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ATP Clay court battles continue at Mutua Madrid Open

Damien Kayat takes a look at two of this week’s round of 32 matches from the Mutua Madrid Open.

Mutua Madrid Open - Dieogo Schwartzman
Image Copyright - Steve Haag Sports

The Mutua Madrid Open continues this week as we hit the Round of 32 phase.

Two women looking excitedly at cellphone

Tuesday 4 May

Llyod Harris 37/20 | Alex De Minaur 41/100

This should be a fascinating encounter between two young players not especially renowned for their clay-court prowess. Both of them actually picked up impressive opening round victories here. Alex De Minaur overcame the Spaniard Jamie Munar from a set down. It was a much-needed victory for the 22-year-old Aussie. Though he won his 4th title at the season-opening Antalya Open, this has been a poor year for the Aussie. His progress was certainly curtailed by last year’s lockdown (this is a man who won three ATP titles in 2019). He had only won two of his last seven matches entering this event. He used his brilliant court coverage to defend superbly against clay-court specialist Munar. De Minaur will need to be sharp against this week’s early upset specialist: Llyod Harris.

Harris was absolutely brilliant in overcoming Grigor Dimitrov in the opening round. One lingering concern will be the extent of his back injury: he was forced to take a medical timeout at the end of the 2nd set. Harris has certainly been in more consistent form than his opponent this year. He reached his first ATP Final in Dubai, going down to Russian Aslan Karatsev in the final. Much like De Minaur, Harris is really built for harder surfaces. He uses his big serve and forehand to pulverize players. De Minaur probably has the edge in court-craft due to his movement. But Harris is hardly a slouch himself. De Minaur will try to create interesting angles while Harris will be content with hitting through the line. His forehand is powerful enough to take advantage of any short balls. De Minaur does tend to hit the ball quite flat so you can expect Harris to have ample opportunities to attack on the clay.

Verdict: Lloyd Harris 37/20

This will be the 2nd meeting between these two, with Harris winning their 2019 encounter in Tokyo. I think that Harris will feel emboldened by his victory against Dimitrov. De Minaur may have a stronger pedigree but his recent form has been dodgy. I’m opting for the South African here.

Wednesday 5 May

Diego Schwartzman12/10 | Aslan Karatsev 13/20

This match is one of those classical style clashes that always proves more fascinating on clay. The diminutive Diego Schwartzman has punched well above his weight for the last few years (mostly due to his brilliant clay-court form). Three of his four career ATP titles have come on clay. But just look at his clay-court form over the past year. He reached his first-ever ATP Masters 1000 Final at Rome last year. He then produced his finest Grand Slam performance to date with a run to the semi-finals in Paris. That performance (coupled with all the Covid-withdrawals) helped to propel him into the ATP Finals for the first time. This year he won his 4th ATP title by claiming victory on home soil in the Argentina Open. He looked decent in Barcelona last time out, eventually being ousted after a topsy-turvy quarterfinal with Pablo Carreno Busta. Clearly, these slower surfaces allow the Argentine to show off his extraordinary athleticism. But will that be enough against the huge-hitting Russian Aslan Karatsev?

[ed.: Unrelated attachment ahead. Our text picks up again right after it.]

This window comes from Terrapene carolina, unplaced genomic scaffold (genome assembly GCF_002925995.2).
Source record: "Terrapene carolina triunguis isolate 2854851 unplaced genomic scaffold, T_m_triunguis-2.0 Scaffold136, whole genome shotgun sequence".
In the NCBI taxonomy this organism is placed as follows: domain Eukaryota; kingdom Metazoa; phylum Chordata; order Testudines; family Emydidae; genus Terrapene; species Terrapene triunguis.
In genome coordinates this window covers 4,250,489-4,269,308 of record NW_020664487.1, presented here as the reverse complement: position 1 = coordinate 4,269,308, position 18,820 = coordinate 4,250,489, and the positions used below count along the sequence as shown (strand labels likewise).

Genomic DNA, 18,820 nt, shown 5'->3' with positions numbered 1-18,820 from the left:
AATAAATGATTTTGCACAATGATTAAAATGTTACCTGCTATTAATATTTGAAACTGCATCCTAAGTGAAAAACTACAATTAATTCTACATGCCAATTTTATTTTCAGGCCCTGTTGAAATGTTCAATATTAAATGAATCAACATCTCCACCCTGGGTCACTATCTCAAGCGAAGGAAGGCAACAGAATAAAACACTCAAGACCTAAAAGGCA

The Cinderella story of men’s tennis continues. Aslan Karatsev’s career looked destined for relative ignominy just six months back. The 27-year-old struggled to break through on tour for years, travelling around Europe in search of better coaching opportunities. But what a year it has been for Karatsev. At Melbourne, he became the first man in the Open era to reach a Grand Slam semi-final on debut. But the insanity doesn’t end there. This fairy-tale story has actually endured. He went on to capture his first title at the Dubai Open. But it was perhaps his performance in Belgrade last week that has left the greatest impression. Sure, he ultimately went down in the final. But he beat hometown icon and World Number One Novak Djokovic in the process. What it also displayed was his growing comfort on clay surfaces. Karatsev is not just a mindless hitter. His game is constantly evolving, as evidenced by his comfortable opening-round win against French sensation Ugo Humbert.

Verdict: Aslan Karatsev 13/20

This will be their 2nd meeting on tour. The first resulted in an emphatic straight-sets victory for Karatsev. That result was expected on the hard-courts in Melbourne. The conventional wisdom suggests that the Argentine will be far more competitive here. However, I’m firmly on the side of the Russian here. He is in the type of hitting form that transcends courts. Furthermore, the Argentine has proved erratic this season outside of that hometown win.

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